Chemotherapy uses medications (drugs) to treat cancer. These drugs work by attacking cells that are dividing quickly. Therefore, they attack and kill the cancer cells. They, however, causes damage to the healthy cells of the body as well inferring that the treatment will have side effects. Preparing for chemotherapy is essential so that the patient can receive and deal with the changes in the body. The preparation needed for chemotherapy depends on factors such as:
- Type and location of cancer.
- Stage and grade of cancer.
- Your age, general health and associated health problems.
- Your personal preferences.
Your doctor will give you specific instructions to prepare for your chemotherapy treatments. You may need:
Intravenous catheter insertion: If the medication has to be intravenous (into the vein), a thin flexible tube (catheter) or another device may be placed in a large vein in the body (usually in your chest) to deliver the drugs. The drug usually flows from an IV bag or bottle into the bloodstream during IV administration. A catheter or another device is inserted while treating cancer though administration of repeated courses of chemotherapy may be needed.
Blood tests for certain genes: Certain blood tests may be done to check for certain genes. Presence of certain genes can affect the metabolism of some chemotherapy treatments; people who undergo additional chemotherapy treatments have additional side effects. In case the gene is detected, your doctor may avoid certain drugs or change the dose of the drug.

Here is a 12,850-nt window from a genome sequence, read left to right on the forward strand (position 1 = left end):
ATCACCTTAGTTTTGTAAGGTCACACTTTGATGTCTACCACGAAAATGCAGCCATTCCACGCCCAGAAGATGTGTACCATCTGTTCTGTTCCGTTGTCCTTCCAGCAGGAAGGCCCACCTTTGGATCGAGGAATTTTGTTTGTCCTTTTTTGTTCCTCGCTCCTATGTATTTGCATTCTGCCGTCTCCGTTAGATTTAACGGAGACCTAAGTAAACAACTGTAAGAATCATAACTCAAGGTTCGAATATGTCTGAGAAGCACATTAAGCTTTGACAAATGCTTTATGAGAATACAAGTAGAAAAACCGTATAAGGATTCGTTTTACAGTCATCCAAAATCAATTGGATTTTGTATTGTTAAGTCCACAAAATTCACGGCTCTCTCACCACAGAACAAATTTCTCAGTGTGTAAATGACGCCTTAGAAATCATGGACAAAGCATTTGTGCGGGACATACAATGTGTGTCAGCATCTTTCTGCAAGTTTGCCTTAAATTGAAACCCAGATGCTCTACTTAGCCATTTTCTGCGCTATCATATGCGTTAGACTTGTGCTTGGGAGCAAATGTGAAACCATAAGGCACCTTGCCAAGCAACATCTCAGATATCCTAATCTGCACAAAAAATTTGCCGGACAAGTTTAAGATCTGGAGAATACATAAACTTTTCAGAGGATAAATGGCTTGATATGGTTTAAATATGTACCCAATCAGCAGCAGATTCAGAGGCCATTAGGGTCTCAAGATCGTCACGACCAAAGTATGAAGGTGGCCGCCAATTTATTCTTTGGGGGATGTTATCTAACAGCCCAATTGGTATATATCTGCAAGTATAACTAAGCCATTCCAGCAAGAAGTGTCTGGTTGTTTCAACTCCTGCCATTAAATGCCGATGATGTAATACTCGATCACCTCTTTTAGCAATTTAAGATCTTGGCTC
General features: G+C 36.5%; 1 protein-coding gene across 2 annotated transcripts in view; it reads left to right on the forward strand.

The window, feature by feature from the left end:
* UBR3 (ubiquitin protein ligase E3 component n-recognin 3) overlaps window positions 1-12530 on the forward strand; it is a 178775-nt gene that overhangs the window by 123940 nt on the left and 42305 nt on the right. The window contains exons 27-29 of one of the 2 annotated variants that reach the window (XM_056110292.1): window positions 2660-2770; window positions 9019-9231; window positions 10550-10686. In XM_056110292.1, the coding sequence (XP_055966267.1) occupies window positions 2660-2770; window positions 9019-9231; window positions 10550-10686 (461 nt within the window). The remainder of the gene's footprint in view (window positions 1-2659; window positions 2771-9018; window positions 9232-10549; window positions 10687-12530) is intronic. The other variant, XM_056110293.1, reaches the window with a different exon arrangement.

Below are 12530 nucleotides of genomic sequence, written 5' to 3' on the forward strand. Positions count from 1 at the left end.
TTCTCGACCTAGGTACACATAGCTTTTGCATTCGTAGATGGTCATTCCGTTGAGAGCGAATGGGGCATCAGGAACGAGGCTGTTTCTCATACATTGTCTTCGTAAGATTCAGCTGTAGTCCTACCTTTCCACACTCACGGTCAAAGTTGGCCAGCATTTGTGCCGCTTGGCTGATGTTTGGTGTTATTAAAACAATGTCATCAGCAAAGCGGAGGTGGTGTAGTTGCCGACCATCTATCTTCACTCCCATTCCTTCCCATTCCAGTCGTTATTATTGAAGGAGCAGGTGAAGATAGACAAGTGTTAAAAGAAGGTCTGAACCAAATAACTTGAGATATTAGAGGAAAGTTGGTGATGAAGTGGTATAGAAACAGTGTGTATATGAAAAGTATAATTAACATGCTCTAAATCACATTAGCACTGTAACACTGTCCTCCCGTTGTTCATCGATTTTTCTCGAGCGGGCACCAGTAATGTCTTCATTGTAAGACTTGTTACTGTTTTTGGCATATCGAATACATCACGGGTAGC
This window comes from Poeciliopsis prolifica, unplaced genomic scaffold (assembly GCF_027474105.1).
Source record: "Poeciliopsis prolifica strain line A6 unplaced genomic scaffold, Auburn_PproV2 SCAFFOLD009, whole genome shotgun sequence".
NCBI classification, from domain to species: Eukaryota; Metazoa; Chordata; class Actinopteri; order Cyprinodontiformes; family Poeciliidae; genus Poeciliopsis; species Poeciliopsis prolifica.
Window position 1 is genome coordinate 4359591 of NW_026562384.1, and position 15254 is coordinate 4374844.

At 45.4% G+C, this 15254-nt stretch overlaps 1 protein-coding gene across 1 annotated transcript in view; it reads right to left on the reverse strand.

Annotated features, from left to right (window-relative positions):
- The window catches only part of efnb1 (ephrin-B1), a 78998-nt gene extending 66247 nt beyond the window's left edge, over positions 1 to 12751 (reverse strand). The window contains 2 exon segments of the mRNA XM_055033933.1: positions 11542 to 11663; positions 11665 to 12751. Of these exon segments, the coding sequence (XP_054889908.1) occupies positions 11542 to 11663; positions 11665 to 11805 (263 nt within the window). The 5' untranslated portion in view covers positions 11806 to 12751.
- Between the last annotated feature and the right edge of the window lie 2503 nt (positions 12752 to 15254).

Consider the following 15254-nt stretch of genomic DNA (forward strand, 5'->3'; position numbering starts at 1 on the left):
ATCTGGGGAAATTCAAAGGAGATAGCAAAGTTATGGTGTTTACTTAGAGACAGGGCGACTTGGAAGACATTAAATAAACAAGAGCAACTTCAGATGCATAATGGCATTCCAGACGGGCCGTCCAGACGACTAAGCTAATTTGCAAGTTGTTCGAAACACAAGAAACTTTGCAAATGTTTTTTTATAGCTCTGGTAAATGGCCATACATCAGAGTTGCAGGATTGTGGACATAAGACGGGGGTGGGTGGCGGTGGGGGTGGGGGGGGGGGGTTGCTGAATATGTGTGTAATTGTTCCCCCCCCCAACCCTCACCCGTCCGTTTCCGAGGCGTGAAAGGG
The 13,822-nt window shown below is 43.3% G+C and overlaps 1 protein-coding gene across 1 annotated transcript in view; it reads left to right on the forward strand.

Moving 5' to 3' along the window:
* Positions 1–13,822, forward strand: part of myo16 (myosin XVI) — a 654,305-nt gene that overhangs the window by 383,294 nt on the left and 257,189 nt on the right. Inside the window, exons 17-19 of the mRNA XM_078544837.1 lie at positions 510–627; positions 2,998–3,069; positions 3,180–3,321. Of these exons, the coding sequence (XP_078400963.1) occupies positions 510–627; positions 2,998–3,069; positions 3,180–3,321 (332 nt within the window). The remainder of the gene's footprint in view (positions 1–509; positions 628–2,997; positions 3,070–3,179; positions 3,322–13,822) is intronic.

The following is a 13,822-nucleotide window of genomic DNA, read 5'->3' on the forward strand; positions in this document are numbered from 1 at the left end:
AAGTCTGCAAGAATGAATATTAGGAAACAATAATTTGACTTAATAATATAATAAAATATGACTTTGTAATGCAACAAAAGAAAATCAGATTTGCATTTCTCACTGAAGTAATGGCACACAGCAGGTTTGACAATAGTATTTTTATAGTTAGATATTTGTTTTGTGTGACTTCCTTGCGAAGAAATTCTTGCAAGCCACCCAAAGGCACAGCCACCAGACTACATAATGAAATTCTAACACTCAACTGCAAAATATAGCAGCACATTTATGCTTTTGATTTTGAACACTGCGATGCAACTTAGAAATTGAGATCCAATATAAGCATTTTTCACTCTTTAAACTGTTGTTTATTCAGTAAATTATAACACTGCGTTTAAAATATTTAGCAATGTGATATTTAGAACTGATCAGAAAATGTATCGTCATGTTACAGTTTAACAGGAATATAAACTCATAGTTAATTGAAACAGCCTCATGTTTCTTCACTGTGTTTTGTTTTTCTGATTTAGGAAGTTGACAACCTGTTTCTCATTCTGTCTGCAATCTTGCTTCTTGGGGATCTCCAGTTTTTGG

Blood tests: Blood tests and other tests are done to make sure you're healthy enough for chemotherapy. These include tests to check liver function, kidney function, heart tests to check for heart health etc. If the tests show abnormality, your doctor may avoid certain drugs or change the dose of the drug.
Dental evaluation: Before starting chemotherapy, dental consultation may be recommended to check your teeth for signs of infection. Treating existing infections helps to reduce the risk of more infections and complications as chemotherapy affects white blood cells and reduces your body's ability to fight infections.
Plan for side effects: People, who are on chemotherapy, experience several side effects as these drugs affect the normal healthy cells of the body along with the cancer cells. Your doctor may explain the side effect you may experience, the medications and ways to manage them.
Getting help: Your doctor can tell you the possible effects of chemotherapy on your work and daily activities. If it is expected to affect you significantly, you may plan ahead by asking for time off work and request a family or friend to help at home with your children, pets or other chores. As every person is different and the effect of chemotherapy can be variable it is advisable to plan for some time off from work and help around the house for the first few days. Based on how you feel after the start of chemotherapy, you may decide the rest of the therapy period.
These are some preparations that may be needed before you start chemotherapy. Your doctor can advise you better regarding the preparations that may be needed before starting chemotherapy.
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